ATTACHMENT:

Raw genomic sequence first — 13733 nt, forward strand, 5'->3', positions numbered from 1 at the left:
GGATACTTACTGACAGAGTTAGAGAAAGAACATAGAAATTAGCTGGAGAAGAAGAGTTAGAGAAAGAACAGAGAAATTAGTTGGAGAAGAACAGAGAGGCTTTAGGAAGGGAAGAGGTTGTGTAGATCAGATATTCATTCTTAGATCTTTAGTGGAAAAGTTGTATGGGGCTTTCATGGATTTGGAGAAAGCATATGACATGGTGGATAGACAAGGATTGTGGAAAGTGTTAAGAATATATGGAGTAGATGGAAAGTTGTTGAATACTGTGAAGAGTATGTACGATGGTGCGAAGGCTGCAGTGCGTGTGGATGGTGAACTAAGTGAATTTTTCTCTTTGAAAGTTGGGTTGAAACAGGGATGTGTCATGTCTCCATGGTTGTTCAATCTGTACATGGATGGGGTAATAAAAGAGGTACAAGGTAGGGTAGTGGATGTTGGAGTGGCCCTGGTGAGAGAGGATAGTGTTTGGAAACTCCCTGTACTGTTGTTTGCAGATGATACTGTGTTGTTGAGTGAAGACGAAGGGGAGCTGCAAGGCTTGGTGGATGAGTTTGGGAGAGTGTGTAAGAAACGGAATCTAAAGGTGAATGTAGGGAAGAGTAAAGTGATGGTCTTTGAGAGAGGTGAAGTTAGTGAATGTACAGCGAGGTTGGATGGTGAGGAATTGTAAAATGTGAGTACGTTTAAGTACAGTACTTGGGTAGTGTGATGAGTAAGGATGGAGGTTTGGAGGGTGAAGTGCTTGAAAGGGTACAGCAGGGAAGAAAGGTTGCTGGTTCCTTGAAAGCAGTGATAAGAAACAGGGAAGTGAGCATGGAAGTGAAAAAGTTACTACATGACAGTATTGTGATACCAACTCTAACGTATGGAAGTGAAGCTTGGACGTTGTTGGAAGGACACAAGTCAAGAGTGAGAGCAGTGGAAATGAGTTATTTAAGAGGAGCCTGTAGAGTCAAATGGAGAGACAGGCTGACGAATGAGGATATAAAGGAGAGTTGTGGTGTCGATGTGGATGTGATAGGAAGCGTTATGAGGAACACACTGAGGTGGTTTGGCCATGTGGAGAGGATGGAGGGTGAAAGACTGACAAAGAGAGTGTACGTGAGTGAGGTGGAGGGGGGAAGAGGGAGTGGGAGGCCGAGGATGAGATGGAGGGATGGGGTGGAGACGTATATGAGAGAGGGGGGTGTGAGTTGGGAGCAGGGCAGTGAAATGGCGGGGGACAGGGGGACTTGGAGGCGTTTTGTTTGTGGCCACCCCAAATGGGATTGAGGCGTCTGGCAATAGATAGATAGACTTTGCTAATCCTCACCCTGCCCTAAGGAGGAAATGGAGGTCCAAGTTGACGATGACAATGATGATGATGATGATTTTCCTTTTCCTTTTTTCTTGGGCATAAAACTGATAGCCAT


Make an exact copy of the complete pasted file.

Raw genomic sequence first — 13733 nt, forward strand, 5'->3', positions numbered from 1 at the left:
GGATACTTACTGACAGAGTTAGAGAAAGAACATAGAAATTAGCTGGAGAAGAAGAGTTAGAGAAAGAACAGAGAAATTAGTTGGAGAAGAACAGAGAGGCTTTAGGAAGGGAAGAGGTTGTGTAGATCAGATATTCATTCTTAGATCTTTAGTGGAAAAGTTGTATGGGGCTTTCATGGATTTGGAGAAAGCATATGACATGGTGGATAGACAAGGATTGTGGAAAGTGTTAAGAATATATGGAGTAGATGGAAAGTTGTTGAATACTGTGAAGAGTATGTACGATGGTGCGAAGGCTGCAGTGCGTGTGGATGGTGAACTAAGTGAATTTTTCTCTTTGAAAGTTGGGTTGAAACAGGGATGTGTCATGTCTCCATGGTTGTTCAATCTGTACATGGATGGGGTAATAAAAGAGGTACAAGGTAGGGTAGTGGATGTTGGAGTGGCCCTGGTGAGAGAGGATAGTGTTTGGAAACTCCCTGTACTGTTGTTTGCAGATGATACTGTGTTGTTGAGTGAAGACGAAGGGGAGCTGCAAGGCTTGGTGGATGAGTTTGGGAGAGTGTGTAAGAAACGGAATCTAAAGGTGAATGTAGGGAAGAGTAAAGTGATGGTCTTTGAGAGAGGTGAAGTTAGTGAATGTACAGCGAGGTTGGATGGTGAGGAATTGTAAAATGTGAGTACGTTTAAGTACAGTACTTGGGTAGTGTGATGAGTAAGGATGGAGGTTTGGAGGGTGAAGTGCTTGAAAGGGTACAGCAGGGAAGAAAGGTTGCTGGTTCCTTGAAAGCAGTGATAAGAAACAGGGAAGTGAGCATGGAAGTGAAAAAGTTACTACATGACAGTATTGTGATACCAACTCTAACGTATGGAAGTGAAGCTTGGACGTTGTTGGAAGGACACAAGTCAAGAGTGAGAGCAGTGGAAATGAGTTATTTAAGAGGAGCCTGTAGAGTCAAATGGAGAGACAGGCTGACGAATGAGGATATAAAGGAGAGTTGTGGTGTCGATGTGGATGTGATAGGAAGCGTTATGAGGAACACACTGAGGTGGTTTGGCCATGTGGAGAGGATGGAGGGTGAAAGACTGACAAAGAGAGTGTACGTGAGTGAGGTGGAGGGGGGAAGAGGGAGTGGGAGGCCGAGGATGAGATGGAGGGATGGGGTGGAGACGTATATGAGAGAGGGGGGTGTGAGTTGGGAGCAGGGCAGTGAAATGGCGGGGGACAGGGGGACTTGGAGGCGTTTTGTTTGTGGCCACCCCAAATGGGATTGAGGCGTCTGGCAATAGATAGATAGACTTTGCTAATCCTCACCCTGCCCTAAGGAGGAAATGGAGGTCCAAGTTGACGATGACAATGATGATGATGATGATTTTCCTTTTCCTTTTTTCTTGGGCATAAAACTGATAGCCAT